By: Craig Foster

sanctuary“Now that we have a camera in the sanctuary, what’s the cheapest and easiest way we can get our services online?” 

That simple question from our pastor started our venture into livestreaming our worship services over seven years ago. We had just launched a new worship service in our fellowship hall, and we installed a camera on the front of the balcony so that all would hear the same scriptures and sermon, regardless of which service they attended. We were already live on the radio and streaming audio online. So livestreaming video was the next logical step, but it was an afterthought at first, with no budget to make it happen.

Today we no longer send video from the sanctuary to that service in our fellowship hall, but our livestream has become mission-critical. Before too long, we had a room full of our members at a retirement home 45 minutes away watching a big TV with laptop plugged into it, bulletins that were mailed to them, and a stack of hymnals nearby. Each Sunday they worship with their church family over the Internet. We turn the livestream on for them about 15 minutes before the service begins so that they can see their friends walk into the sanctuary. Now when I visit the hospital, I remind our members that they can join in worship with us from their hospital bed, and that can mean so much to them. We have homebound members who watch every Sunday. We have people who send us notes to say they watched from the mountains or the beach. Grandparents will tune in to watch baptisms and children’s choirs. It has been amazing to see the impact that this has had!

Once we were set up to livestream, we started livestreaming at other times of the week as well. We livestream most of our Wednesday educational programs. One year, we followed Jim Davison’s Year of the Bible with monthly sessions to introduce each month’s readings. We livestreamed these sessions to get broader participation. Didn’t start in January? No problem! Just start today and you can go through this time next year, using the online videos and PDF handouts to guide and encourage you. One couple completed it over and over again for three years! Occasionally, we will even livestream a funeral for a family member far away.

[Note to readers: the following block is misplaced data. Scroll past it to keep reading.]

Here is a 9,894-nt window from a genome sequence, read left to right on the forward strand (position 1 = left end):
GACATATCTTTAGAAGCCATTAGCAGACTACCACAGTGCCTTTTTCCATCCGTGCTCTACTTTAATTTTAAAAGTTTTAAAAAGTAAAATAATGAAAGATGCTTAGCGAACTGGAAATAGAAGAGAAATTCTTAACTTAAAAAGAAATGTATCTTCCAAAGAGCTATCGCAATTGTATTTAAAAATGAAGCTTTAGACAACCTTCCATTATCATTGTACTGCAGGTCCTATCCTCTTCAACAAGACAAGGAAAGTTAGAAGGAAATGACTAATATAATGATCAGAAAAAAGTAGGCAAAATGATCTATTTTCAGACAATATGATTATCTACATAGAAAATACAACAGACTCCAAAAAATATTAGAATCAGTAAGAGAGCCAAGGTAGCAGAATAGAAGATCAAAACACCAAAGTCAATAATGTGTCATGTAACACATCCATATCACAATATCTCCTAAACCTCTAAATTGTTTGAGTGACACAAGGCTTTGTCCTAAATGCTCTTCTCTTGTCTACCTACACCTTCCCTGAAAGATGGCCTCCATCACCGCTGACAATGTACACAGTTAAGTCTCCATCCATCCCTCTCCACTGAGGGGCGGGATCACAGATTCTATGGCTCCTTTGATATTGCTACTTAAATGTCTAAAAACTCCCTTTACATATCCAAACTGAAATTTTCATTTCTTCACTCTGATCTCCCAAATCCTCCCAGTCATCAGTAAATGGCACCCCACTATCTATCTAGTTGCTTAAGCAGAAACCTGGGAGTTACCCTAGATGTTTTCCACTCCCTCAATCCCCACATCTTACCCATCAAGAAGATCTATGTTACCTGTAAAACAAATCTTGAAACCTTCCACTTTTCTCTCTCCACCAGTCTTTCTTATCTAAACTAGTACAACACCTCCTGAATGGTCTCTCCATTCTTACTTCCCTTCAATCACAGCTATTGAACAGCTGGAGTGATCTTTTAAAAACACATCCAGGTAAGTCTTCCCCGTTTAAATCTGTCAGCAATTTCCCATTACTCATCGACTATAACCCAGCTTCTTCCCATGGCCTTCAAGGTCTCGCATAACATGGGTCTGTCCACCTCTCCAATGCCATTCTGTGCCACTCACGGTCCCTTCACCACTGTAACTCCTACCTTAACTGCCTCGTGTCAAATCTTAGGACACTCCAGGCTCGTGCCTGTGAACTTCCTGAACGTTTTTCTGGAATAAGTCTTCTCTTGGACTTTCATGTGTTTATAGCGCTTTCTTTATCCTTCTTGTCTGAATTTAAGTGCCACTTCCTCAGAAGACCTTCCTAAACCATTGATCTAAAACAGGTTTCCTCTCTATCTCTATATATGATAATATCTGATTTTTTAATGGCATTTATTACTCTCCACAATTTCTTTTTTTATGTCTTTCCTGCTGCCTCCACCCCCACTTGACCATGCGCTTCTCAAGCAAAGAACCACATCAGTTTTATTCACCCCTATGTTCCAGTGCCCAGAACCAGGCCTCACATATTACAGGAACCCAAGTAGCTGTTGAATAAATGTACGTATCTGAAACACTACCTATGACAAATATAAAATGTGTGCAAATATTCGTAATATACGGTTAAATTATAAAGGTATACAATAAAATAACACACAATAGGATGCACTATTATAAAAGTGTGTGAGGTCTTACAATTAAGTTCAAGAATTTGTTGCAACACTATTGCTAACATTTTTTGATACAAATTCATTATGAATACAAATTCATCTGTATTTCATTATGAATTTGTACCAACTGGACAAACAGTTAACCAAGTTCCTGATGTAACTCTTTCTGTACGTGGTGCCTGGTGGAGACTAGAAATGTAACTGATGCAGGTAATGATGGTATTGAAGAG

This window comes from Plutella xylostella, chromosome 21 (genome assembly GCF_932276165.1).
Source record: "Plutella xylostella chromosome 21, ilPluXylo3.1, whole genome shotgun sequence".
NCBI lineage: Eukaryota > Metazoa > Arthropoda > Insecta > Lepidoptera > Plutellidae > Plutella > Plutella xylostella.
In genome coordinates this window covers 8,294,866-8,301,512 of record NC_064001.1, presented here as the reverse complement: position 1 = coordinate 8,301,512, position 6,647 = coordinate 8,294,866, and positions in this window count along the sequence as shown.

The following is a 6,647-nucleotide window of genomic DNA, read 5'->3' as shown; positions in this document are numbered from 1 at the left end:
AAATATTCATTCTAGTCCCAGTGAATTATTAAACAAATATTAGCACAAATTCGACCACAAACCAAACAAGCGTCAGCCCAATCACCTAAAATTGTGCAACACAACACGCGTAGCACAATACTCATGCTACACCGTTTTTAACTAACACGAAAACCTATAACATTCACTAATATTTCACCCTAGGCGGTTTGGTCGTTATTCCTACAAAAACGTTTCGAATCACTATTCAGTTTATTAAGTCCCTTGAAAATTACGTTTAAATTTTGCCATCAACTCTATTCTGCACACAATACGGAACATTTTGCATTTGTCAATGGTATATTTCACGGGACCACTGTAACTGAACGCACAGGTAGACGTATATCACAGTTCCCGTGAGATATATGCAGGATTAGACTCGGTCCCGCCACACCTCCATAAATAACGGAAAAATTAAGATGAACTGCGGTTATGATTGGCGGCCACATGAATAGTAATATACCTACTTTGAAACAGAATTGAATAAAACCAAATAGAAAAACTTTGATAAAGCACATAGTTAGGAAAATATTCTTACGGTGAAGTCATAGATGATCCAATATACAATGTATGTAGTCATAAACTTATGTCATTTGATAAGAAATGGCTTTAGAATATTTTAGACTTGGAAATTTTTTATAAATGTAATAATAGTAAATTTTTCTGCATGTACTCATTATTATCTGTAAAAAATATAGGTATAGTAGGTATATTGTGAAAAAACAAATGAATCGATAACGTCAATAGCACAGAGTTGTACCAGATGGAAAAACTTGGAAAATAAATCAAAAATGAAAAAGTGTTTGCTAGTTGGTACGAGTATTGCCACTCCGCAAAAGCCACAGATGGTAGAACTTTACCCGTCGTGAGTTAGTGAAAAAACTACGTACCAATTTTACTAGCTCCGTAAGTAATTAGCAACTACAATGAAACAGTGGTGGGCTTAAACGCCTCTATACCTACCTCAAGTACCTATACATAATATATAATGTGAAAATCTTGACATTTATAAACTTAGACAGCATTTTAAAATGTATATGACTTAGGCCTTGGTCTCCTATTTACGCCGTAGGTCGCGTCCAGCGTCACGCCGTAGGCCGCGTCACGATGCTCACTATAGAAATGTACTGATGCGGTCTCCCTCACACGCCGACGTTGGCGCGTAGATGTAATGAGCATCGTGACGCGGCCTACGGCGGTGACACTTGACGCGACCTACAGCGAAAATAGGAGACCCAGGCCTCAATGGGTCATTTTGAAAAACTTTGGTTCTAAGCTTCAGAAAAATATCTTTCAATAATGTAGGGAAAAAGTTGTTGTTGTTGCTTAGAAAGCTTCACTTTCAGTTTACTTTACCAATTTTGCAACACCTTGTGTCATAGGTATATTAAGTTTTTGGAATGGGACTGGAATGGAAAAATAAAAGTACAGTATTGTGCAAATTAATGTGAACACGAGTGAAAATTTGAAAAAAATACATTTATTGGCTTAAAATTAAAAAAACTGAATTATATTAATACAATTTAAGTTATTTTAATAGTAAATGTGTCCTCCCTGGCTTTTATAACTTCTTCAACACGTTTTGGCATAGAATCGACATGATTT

Here are a few things we have learned along the way:

  1. The purpose of livestreaming is different from television or radio broadcasts. Over-the-air or cable broadcasts can be outreach ministries, but people have to be looking for your online video. We are clear that our purpose is to connect with our members who can’t be at church in person. Combined with at-home communion visits, livestreaming is a very effective tool for that purpose.
  2. It doesn’t have to be complicated! I have visited churches with multi-million-dollar video control rooms, but our single-camera setup in the sanctuary fulfills its intended purpose equally well. Today, anyone with a smartphone can stream live video online. Set your sights a little higher than that, but don’t be afraid to test the waters with a very modest setup.
  3. Two cameras are better than one. With one camera, your audience sees every pan, tilt and zoom, including all the little tweaks to get things dialed in just right. With a second camera, you can set up shots before they are live. This requires a video switcher, which adds to the cost, however. We still run only one camera in our sanctuary (bringing in a second on rare occasions). But our new setup in the fellowship hall is starting with two cameras and is wired for several more. Using video switching software rather than hardware can help keep costs down.
  4. Be mindful of copyright. Just because you may sing a piece of music legally in worship doesn’t mean that you can stream it legally on the Internet or post recordings on your website. The major omnibus music licensing agencies such as CCLI,, and CCS all have add-ons for online video. Many churches choose to post recordings of only the scripture and sermon to the website to avoid copyright issues.
  5. You need a video streaming service. The most popular choices for churches seem to be Livestream, YouTube Live, Facebook Live, and, though there are a number of others. Some services provide everything you need to send video to them. In most cases, you will need a computer with a video capture card, encoding software, a camera, and an Internet connection with adequate upload speed. When comparing streaming services, consider whether they have telephone support on Sunday morning and how easy it is to watch on a smartphone or tablet.
  6. The beauty of live video is that there are no do-overs. You can do more, but the only editing we do after the fact is to trim the excess video before and after the actual service. Beyond that, it is what it is!
  7. Don’t reinvent the wheel. Consider visiting both bigger and smaller churches that livestream. It’s helpful to know how the pros do it, but it’s also helpful to know how to do things on a shoestring. That said, chart your own course based on your purpose. We do things differently from every church I have ever visited, but it’s right for our members and the volunteers that run the equipment.
  8. Be affirming! It’s easy to feel like you are simply livestreaming into the void. We provide an online guestbook with a comments field next to the live video window on our website. We frequently get comments about how much the livestream means to people. I always forward those on to the team.

passort-photoThe Rev. L. Craig Foster is the Associate Pastor of Education and Discipleship at First Presbyterian Church in Spartanburg, SC. He has just completed a two-month sabbatical in which he surveyed, interviewed, and visited churches to explore how congregations are effectively using technology in ministry. He can be reached at